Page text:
Encouraging academic researchers to pursue burning questions
What is this program?
- This program supports the development of plans and advancement of emerging projects to study the “burning questions” we have collected. For example:
- Hire graduate students to assist with preliminary literature surveys
- Obtain help for teaching (e.g. in order to devote time to prepare applications for major research grants from the government)
- Undertake pilot studies (e.g. studies that help produce a ‘proof of concept’) that will lead to full studies and research projects
- Travel to discuss plans with potential collaborators or funders
- The planning grants are meant to serve as stepping stones. Applicants must have large, more substantial projects in mind, or in an early development phase, or in progress only for a short time when they apply.
- Applicants (and PIs in teams with 2-4 persons) must hold PhD/doctoral degree or be students of such degree programs.
- Applicants need not reside in the U.S., but must be employed by or enrolled in educational or research institutions comparable to U.S. non-profit universities. Grants are given directly to institutions (not to individuals).
- Each grant’s minimum is US$1,000, maximum is $10,000.
- Grant period is four months.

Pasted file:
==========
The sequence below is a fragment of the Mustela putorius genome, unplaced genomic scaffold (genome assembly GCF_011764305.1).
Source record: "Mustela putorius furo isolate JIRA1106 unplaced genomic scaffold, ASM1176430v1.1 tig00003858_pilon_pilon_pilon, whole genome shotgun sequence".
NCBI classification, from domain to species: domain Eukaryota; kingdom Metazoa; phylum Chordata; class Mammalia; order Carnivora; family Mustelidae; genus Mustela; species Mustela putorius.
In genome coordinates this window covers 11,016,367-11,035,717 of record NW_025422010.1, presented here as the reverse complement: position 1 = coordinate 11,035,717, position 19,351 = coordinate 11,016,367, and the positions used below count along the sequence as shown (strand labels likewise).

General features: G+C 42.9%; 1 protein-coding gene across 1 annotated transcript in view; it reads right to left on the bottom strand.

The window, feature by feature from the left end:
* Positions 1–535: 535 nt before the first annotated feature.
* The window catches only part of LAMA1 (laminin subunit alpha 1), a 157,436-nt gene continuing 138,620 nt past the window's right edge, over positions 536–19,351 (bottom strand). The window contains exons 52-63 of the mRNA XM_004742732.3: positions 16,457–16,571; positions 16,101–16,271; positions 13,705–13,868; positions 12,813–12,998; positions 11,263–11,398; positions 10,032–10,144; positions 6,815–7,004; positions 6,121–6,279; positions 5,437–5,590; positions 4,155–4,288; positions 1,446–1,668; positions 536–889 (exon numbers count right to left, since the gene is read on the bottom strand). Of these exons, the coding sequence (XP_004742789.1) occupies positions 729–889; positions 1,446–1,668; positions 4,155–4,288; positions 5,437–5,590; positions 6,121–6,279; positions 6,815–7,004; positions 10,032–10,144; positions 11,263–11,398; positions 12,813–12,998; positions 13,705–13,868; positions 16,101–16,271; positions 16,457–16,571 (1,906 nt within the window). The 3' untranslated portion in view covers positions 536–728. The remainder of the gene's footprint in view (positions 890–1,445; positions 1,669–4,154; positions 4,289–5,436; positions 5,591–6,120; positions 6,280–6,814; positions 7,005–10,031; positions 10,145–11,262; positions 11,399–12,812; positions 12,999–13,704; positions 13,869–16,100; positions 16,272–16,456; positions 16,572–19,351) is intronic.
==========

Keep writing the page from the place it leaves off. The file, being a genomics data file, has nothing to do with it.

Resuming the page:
- There are two rounds each year (Spring and Fall). The number of total grants given each year or round is not fixed.
Why this program and approach?
- This program encourages academic researchers to explore the feasibility of developing rigorous, large-scale projects to study the “burning questions”. And for researchers who have started projects recently that are highly relevant to these questions, the planning grants incentivize them to move forward rapidly with their ideas and projects.
- Academic researchers often face the challenge of insufficient time and funds to prepare weighty grant proposals. Many excellent ideas are not developed and proposals not written simply because researchers do not have the time to focus on them or do not have the funds to carry out some preliminary work that are required for major grant proposals. The program aims at supporting researchers who face such challenges.